Please don't do anything stupid

Nooooo wayCrying emoji

I'm worried sick. Let
me know you're alright

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Was just a stupid
argument that
got out of hand

I’m scared to leave the house

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They’re saying
someone your
age has been

Have you taken
a kitchen knife?

Frequently asked questions

Knife crime is any crime involving a knife or bladed/pointed item. This includes owning or possessing a knife or other banned weapon and/or using a knife to threaten, injure or to commit another offence, such as theft or criminal damage.

The law states that you CANNOT carry a bladed or pointed item (including a folding pocketknife if the blade is more than 3 inches) in a public place without a good or lawful reasonThis could be for your job if you are for example a chef or hairdresser, or you may enjoy hobbies such as fishing. However, if you are found to be carrying a knife and explain it is for reasons such as these, you must be able to show that you are either heading to or from work or have other equipment with you such as fishing rods etc… 

Some weapons that include knives and bladed items are banned and cannot be carried in public or even kept in private areas such as your own home. You can find a list of banned weapons here.

We know that most young people don’t carry knives, even if they might tell people they do. However, in order to keep people safe, we need everyone to be aware of the dangers and consequences of carrying knives.

So, if you know of someone who does carry a knife, it is important to play your part in preventing knife crime by reporting what you know to the police or a trusted adult such as your parents, teachers or youth workers, who are always there to help.

Together we can stop knife crime in the North East.

A police officer can stop and search you, as well as a teacher on education grounds or whilst on a visit under the care of staff, if they have reason to believe that you are carrying an offensive weapon or a bladed or pointed item, a firearm, drugs or stolen property. This is to keep you and everyone else safe and prevent a dangerous situation from happening.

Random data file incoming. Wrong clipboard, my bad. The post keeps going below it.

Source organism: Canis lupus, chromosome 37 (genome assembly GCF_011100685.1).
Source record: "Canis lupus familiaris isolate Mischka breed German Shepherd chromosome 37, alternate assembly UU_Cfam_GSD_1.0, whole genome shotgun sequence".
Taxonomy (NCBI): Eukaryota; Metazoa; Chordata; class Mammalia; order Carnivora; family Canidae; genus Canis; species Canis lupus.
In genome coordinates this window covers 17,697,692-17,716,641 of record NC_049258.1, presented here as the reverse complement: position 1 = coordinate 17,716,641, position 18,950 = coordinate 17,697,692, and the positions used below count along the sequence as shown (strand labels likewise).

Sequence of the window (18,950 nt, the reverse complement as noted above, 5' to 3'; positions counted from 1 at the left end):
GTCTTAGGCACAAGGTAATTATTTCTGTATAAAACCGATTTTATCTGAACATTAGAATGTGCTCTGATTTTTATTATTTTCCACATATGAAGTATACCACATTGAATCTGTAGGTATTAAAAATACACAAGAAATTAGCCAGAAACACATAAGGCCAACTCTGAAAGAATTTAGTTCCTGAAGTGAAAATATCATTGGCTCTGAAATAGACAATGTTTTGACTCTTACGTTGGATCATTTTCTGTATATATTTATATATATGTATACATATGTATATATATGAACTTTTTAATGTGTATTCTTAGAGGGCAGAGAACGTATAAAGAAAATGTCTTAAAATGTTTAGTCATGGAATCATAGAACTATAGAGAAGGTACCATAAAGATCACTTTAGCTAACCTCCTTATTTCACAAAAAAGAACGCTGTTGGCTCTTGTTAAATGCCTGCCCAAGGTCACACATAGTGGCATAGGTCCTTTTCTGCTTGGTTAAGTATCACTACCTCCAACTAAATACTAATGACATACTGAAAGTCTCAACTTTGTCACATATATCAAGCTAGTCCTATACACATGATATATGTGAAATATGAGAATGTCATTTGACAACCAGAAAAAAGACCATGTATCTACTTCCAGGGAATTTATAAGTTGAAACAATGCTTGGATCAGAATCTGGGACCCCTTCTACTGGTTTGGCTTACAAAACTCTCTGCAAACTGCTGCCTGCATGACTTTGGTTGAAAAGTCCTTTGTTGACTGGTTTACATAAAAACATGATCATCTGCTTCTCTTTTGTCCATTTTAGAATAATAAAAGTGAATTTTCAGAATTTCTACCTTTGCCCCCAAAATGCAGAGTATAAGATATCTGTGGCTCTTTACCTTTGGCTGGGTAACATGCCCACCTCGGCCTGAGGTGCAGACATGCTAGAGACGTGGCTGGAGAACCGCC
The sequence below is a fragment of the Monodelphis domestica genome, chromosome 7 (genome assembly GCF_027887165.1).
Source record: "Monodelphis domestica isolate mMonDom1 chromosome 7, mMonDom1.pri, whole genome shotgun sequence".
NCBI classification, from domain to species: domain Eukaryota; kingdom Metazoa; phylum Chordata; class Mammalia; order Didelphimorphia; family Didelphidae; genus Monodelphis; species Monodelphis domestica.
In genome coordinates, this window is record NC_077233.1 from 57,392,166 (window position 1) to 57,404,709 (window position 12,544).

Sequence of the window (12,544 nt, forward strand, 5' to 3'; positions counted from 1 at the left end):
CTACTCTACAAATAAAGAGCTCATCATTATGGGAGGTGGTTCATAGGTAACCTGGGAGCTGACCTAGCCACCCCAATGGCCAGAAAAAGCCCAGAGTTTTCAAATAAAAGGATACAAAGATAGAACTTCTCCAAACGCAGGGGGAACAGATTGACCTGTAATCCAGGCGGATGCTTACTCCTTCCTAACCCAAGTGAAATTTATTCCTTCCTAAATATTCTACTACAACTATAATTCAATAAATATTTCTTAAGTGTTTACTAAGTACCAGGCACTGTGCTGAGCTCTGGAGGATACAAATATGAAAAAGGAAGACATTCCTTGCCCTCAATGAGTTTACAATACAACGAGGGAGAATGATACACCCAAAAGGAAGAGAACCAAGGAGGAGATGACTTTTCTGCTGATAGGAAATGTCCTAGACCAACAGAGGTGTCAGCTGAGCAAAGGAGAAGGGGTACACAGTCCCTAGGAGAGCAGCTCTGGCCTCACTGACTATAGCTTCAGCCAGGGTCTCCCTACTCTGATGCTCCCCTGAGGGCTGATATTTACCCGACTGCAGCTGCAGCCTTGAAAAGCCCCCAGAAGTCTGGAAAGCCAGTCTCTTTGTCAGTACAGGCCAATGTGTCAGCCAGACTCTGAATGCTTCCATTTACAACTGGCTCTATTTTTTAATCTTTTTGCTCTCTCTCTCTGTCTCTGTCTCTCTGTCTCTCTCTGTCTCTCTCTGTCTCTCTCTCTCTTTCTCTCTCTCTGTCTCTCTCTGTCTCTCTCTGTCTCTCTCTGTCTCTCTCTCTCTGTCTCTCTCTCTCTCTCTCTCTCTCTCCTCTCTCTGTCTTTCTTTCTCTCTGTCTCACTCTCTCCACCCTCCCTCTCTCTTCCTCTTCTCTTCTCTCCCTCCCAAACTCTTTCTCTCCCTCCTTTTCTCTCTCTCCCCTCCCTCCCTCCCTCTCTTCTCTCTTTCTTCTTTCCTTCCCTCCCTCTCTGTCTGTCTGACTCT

There are also other times when you might be checked for carrying these items such as when attending festivals, music events and theme parks.

If you are caught carrying a knife, even if you do not intend to use it, you could receive a community sentence, a fine or a prison sentence of up to 4 years – even if it’s the first time that you’ve been found with a knife.

This means that even as a young person you could get a criminal record, which can stop you from doing certain jobs or where you are allowed to travel.

THINK before picking up a knife.

Yes. This is known as a ‘Joint Enterprise’.

Joint Enterprise allows two or more people to be convicted and sentenced for the same crime, even if they had different levels of involvement, such as encouraging the offender or preventing the victim from escaping.

So, if you know someone who is carrying a knife, please contact the police or speak to a trusted adult such as your parents, teachers or youth workers, and together we can end knife crime.

Carrying a knife increases your risk of getting hurt and it is highly likely that you will become injured by your own knife.